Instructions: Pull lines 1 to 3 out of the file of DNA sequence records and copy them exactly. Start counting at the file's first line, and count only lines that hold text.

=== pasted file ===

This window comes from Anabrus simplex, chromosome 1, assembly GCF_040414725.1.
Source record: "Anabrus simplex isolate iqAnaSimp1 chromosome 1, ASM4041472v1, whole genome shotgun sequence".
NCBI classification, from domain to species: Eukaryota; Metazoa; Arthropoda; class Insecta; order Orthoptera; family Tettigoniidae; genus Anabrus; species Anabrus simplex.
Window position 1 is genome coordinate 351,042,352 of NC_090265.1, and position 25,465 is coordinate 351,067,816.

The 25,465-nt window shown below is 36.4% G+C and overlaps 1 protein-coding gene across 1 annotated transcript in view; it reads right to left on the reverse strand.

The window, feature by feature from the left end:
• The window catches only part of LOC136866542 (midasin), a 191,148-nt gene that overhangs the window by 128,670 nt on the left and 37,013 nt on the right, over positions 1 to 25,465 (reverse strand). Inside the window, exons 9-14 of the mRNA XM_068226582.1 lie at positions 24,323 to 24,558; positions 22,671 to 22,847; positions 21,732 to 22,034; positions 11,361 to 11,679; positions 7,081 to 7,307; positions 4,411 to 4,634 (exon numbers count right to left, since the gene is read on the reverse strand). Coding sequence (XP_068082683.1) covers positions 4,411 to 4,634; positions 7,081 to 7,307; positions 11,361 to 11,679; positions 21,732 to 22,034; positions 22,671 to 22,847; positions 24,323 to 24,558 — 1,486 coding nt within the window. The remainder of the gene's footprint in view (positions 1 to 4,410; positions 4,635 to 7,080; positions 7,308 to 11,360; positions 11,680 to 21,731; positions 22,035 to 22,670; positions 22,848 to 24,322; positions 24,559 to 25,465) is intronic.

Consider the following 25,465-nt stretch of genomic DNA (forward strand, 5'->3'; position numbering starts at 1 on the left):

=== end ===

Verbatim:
This window comes from Anabrus simplex, chromosome 1, assembly GCF_040414725.1.
Source record: "Anabrus simplex isolate iqAnaSimp1 chromosome 1, ASM4041472v1, whole genome shotgun sequence".
NCBI classification, from domain to species: Eukaryota; Metazoa; Arthropoda; class Insecta; order Orthoptera; family Tettigoniidae; genus Anabrus; species Anabrus simplex.